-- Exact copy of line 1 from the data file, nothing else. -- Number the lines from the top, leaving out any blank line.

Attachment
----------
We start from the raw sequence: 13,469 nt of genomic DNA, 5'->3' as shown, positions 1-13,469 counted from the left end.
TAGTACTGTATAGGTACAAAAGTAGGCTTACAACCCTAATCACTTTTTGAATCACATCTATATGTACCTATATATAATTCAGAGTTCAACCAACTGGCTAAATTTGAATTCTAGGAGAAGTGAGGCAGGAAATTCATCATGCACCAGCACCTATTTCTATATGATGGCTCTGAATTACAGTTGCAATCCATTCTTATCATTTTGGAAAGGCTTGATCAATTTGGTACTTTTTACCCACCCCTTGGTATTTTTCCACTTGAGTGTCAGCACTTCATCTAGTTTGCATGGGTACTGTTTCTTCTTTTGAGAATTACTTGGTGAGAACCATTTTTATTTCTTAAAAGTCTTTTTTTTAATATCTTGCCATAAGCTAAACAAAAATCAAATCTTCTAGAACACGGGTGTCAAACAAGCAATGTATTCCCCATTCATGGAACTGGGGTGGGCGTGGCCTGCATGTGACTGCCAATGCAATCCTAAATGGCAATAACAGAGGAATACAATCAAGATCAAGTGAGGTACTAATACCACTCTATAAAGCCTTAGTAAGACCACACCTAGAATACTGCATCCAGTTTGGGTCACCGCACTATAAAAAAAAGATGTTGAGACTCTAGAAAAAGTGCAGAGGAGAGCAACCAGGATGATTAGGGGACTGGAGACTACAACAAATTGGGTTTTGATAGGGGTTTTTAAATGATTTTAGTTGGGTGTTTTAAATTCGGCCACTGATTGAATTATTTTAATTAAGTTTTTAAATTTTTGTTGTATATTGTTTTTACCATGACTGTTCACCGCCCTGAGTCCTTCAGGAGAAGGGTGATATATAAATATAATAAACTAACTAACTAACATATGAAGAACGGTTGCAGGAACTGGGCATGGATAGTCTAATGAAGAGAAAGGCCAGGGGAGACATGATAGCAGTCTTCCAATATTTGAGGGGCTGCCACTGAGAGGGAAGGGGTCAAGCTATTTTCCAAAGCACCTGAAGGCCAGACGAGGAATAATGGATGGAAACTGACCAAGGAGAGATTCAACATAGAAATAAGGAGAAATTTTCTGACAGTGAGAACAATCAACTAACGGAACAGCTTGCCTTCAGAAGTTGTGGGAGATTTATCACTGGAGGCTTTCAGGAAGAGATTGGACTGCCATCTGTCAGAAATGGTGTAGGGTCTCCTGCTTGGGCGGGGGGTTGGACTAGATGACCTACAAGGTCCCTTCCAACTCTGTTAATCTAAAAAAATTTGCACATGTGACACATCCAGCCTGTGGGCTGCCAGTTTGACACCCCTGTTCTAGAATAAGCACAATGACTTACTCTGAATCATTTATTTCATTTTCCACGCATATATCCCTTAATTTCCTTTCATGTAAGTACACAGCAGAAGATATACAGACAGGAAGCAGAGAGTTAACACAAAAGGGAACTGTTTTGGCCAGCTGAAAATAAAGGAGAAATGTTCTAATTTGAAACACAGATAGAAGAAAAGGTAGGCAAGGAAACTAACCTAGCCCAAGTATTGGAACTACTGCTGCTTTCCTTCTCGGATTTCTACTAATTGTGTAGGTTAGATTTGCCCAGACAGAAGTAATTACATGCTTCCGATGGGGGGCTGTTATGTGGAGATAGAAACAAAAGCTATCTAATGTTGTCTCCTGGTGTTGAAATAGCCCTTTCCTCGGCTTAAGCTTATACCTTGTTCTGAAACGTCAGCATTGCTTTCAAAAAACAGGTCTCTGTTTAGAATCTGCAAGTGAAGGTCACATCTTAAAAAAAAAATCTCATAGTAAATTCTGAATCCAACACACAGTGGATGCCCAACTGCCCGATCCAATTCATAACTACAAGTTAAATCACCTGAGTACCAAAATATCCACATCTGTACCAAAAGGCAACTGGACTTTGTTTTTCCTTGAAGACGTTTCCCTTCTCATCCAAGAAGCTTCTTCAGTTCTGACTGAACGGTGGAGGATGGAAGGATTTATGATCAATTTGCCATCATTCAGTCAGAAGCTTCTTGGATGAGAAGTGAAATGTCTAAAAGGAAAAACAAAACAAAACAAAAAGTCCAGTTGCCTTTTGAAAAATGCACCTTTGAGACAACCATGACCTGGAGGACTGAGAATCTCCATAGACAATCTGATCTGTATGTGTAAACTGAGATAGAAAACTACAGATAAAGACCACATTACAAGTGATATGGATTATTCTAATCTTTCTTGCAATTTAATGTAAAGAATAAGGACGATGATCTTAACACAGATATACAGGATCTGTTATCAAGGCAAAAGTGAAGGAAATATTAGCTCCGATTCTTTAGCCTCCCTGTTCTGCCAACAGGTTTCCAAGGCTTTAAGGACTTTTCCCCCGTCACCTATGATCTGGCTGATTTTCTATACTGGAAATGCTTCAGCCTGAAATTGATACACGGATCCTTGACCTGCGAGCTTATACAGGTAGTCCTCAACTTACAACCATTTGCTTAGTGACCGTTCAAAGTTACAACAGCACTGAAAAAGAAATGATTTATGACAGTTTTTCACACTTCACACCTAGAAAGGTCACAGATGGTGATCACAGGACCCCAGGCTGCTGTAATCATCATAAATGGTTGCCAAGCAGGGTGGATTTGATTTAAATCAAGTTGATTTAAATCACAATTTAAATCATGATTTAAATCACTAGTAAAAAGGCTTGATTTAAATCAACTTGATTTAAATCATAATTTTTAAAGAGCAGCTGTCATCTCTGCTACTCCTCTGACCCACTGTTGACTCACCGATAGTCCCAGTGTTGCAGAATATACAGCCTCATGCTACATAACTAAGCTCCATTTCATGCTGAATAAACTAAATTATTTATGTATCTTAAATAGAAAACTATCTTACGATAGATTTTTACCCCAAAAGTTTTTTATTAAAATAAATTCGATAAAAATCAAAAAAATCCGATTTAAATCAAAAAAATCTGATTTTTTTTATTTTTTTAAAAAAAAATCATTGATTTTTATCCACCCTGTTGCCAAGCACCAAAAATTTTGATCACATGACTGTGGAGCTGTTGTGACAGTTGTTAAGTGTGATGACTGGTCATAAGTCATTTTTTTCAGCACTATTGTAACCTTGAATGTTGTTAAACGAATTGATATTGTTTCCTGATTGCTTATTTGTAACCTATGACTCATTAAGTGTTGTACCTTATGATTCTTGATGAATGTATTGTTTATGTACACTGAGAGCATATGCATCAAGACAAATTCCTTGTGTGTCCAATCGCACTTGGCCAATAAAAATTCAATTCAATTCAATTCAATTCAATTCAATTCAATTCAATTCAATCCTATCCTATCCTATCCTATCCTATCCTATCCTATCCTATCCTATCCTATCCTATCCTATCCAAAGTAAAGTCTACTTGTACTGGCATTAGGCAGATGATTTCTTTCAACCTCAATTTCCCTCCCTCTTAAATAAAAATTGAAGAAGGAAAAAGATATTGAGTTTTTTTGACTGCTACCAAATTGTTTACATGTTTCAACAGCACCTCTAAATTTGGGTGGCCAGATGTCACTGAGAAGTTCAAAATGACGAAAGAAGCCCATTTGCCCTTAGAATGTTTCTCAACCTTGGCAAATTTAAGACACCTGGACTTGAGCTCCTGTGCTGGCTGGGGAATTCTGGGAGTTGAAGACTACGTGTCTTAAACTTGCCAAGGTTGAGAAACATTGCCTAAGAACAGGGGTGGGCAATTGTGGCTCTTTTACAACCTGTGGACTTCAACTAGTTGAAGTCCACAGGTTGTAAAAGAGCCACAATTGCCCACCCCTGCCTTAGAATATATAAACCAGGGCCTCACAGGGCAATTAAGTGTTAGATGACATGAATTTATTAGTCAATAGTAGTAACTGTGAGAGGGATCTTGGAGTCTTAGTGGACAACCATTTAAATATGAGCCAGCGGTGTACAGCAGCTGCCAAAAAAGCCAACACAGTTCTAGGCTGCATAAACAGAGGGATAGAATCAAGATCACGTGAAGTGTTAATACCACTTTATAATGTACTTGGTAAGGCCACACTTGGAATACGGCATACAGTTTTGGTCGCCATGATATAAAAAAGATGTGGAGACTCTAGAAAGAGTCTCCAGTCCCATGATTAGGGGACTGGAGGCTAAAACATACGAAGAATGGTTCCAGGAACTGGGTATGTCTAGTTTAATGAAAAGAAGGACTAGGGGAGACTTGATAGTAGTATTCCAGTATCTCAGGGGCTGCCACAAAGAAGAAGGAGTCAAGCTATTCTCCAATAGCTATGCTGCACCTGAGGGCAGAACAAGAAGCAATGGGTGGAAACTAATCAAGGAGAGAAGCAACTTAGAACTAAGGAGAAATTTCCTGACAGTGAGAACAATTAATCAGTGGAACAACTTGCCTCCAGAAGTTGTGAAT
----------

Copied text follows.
We start from the raw sequence: 13,469 nt of genomic DNA, 5'->3' as shown, positions 1-13,469 counted from the left end.